Former Derby nurse’s family appeals for help with asbestos exposure investigation
Posted on: 29th March 2019
A widow from Derby is seeking answers about how her late husband may have been exposed to deadly levels of toxic asbestos dust during the mid-sixties to mid-seventies.
Harry Cooray, who worked as a mental health nurse at the Kingsway Psychiatric Hospital in Derby, was only discovered to have been suffering from mesothelioma following a post-mortem into his death in February last year, aged 74.
Harry, who had spent a lifetime in nursing, retired in 2012 and it was shortly after his retirement that his health began to deteriorate. He started to become short of breath and suffered from pain in his bones. The sudden onset of the disease, for a man who had previously been fit and well, was distressing for both him and his family. This distress was exacerbated as the treating doctors were unable to determine the exact cause of his illness or to give a clear diagnosis until after his death.
Mesothelioma is a deadly form of lung cancer, which is only caused by exposure to asbestos. Harry’s widow, Tara Cooray, and their son and daughter are now appealing for his ex-colleagues to come forward with any information about the working conditions at the former Victorian psychiatric hospital between 1966-1975, where he was originally a student nurse but had become a senior staff nurse by the time he left.
The Victorian hospital was known to contain asbestos. In particular, there were runs of hot water pipes with asbestos lagging wrapped around them, forming part of the heating system. This lagging was a white material that looked like a bandage, with strapping holding it in place. The pipes ran above suspended ceilings, comprising white asbestos tiles. The pipes would often leak and when the necessary repair work was carried out, the ceiling tiles and lagging would have to be removed. This caused a lot of asbestos dust to become airborne in areas used by staff.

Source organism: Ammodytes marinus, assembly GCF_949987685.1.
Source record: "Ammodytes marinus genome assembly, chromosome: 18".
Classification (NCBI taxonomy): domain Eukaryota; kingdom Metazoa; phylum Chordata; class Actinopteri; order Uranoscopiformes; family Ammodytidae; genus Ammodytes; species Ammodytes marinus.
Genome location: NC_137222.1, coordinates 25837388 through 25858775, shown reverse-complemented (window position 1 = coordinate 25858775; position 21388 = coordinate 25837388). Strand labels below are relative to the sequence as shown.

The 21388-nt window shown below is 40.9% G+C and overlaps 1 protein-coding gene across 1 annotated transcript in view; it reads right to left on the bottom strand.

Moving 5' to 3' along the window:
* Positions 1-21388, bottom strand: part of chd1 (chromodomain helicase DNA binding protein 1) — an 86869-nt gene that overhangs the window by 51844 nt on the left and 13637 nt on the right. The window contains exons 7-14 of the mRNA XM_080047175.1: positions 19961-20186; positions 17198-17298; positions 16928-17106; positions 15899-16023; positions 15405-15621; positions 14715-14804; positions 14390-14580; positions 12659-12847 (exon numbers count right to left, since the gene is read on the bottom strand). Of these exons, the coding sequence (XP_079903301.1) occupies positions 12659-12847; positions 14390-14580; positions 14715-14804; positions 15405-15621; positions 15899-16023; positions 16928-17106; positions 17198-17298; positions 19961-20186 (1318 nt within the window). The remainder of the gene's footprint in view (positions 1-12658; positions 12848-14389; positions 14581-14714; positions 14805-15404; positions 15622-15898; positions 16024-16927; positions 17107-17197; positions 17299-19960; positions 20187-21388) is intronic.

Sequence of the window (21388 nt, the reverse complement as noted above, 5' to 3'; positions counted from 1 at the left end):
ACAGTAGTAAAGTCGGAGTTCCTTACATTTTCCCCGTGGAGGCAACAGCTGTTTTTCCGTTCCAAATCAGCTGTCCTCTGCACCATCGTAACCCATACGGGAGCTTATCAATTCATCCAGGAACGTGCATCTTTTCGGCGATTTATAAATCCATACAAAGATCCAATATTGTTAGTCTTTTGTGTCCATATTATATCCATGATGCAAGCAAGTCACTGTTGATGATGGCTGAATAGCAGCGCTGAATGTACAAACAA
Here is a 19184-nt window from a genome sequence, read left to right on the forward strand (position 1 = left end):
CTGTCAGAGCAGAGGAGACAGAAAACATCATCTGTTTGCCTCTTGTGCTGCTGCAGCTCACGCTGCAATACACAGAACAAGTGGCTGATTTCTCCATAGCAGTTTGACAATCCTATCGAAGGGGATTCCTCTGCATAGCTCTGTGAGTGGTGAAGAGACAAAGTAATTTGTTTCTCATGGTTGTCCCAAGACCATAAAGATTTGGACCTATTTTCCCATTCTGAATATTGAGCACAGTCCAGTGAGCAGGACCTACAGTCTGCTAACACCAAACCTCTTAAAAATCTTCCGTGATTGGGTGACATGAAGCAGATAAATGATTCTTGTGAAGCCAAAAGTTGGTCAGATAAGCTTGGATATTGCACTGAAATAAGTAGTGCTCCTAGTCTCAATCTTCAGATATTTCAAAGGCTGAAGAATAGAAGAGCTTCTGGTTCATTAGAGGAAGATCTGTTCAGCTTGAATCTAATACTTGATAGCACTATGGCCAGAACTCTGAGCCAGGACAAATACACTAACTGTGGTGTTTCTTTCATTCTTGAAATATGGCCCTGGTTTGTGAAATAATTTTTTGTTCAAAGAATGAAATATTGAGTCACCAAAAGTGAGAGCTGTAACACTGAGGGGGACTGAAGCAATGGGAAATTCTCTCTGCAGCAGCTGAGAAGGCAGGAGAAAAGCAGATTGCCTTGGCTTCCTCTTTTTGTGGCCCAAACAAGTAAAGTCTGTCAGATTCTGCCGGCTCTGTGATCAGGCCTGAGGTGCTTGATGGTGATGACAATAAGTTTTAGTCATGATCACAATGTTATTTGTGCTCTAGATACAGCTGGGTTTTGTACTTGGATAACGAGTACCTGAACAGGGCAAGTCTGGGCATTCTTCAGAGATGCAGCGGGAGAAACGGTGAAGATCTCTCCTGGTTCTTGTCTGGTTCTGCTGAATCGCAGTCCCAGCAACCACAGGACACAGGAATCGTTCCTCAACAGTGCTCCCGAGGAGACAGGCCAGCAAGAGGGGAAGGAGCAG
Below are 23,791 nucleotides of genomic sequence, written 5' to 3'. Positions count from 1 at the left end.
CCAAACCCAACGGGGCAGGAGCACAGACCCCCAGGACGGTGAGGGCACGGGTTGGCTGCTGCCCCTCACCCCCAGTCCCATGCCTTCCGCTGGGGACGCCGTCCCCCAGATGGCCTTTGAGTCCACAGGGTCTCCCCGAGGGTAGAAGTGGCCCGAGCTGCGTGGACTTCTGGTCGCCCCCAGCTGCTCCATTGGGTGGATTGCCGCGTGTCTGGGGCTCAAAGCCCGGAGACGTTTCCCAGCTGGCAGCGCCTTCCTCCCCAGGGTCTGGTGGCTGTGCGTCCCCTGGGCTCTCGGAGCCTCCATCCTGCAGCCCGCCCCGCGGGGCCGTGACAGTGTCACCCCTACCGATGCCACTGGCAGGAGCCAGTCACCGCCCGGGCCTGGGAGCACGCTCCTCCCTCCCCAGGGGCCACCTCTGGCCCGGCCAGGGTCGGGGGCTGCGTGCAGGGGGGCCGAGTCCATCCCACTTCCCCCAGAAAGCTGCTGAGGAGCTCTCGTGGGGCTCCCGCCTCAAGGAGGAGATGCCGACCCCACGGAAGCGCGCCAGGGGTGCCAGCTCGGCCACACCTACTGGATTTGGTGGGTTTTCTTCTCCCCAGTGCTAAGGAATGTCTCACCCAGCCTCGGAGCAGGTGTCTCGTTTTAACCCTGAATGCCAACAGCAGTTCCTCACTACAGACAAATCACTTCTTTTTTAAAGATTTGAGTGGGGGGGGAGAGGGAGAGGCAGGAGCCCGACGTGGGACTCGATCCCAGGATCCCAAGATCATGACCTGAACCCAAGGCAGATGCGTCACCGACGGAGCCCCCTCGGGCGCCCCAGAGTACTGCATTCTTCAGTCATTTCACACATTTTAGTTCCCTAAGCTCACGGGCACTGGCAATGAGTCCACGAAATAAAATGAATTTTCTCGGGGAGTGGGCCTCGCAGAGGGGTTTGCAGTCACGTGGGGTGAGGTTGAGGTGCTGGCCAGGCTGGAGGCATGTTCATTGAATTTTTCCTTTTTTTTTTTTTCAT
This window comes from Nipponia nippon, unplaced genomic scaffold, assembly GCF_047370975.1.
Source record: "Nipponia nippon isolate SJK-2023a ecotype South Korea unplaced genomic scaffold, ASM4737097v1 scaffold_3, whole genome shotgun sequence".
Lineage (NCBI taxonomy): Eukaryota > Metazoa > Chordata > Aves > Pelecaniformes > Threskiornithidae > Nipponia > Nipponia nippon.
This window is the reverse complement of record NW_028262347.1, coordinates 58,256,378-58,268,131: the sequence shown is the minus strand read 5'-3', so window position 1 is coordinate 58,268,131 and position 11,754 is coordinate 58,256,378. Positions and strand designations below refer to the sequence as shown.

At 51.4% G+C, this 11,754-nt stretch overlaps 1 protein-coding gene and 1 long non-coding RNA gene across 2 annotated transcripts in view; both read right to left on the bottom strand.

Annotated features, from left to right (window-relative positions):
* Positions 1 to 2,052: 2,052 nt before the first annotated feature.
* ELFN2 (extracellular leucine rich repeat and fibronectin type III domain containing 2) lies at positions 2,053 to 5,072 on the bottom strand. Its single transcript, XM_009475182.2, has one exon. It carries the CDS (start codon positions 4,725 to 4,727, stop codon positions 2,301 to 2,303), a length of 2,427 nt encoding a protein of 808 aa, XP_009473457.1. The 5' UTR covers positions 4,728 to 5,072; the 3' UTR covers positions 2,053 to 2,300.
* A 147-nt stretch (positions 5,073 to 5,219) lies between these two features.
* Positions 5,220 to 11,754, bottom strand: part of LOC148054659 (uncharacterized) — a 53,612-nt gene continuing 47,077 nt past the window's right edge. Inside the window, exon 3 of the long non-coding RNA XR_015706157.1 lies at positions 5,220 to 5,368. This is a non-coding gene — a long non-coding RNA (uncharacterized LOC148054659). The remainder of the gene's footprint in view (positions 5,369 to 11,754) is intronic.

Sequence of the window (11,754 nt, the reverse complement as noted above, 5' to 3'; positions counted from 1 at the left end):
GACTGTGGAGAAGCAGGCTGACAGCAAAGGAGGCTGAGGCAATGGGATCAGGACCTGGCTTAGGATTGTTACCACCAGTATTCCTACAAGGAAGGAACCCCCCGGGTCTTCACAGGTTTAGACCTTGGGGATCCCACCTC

The boilers in the hospital were also lagged with asbestos and these were removed whilst Mr. Cooray was working there, potentially exposing him further to asbestos dust.
Harry’s son, Janaka, says: “Dad coped with immense courage, stamina and optimism for many years. The rate of deterioration in his health in his final weeks shocked us all. Just after Christmas 2017, he knew his situation was rapidly changing and he said that he did not know if he had two months or two years; he actually had six weeks.
“Dad remained ever optimistic, having faith in medicine, but we were all powerless as everyone including his medical team were unaware that the aggressive mesothelioma cancer had taken hold. We were completely unprepared for his untimely death.
“Dad never spoke about what he was enduring, he was the kind of person who asked you about your life, he had dedicated his life to helping others. Though he was a private man, we think he would have wanted to help someone who is currently experiencing lung problems to contemplate the possibility of mesothelioma developing, in order to help mobilise the right kind of medical practical and emotional support for sufferers and their families.”
Solicitor Isobel Lovett, partner and head of industrial disease at London law firm Hodge Jones & Allen said: “It is likely Mr. Cooray contracted his form of lung cancer as a result of his employers exposing him to asbestos at work and failing to protect him from this deadly substance. We are now appealing on behalf of Harry’s family to all former colleagues who he worked with to come forward and help with the investigation into his exposure to asbestos.”
If you have any information, please contact Isobel Lovett, a Partner and Head of Industrial Disease at Hodge Jones & Allen Solicitors on 020 7874 8502 or email firstname.lastname@example.org.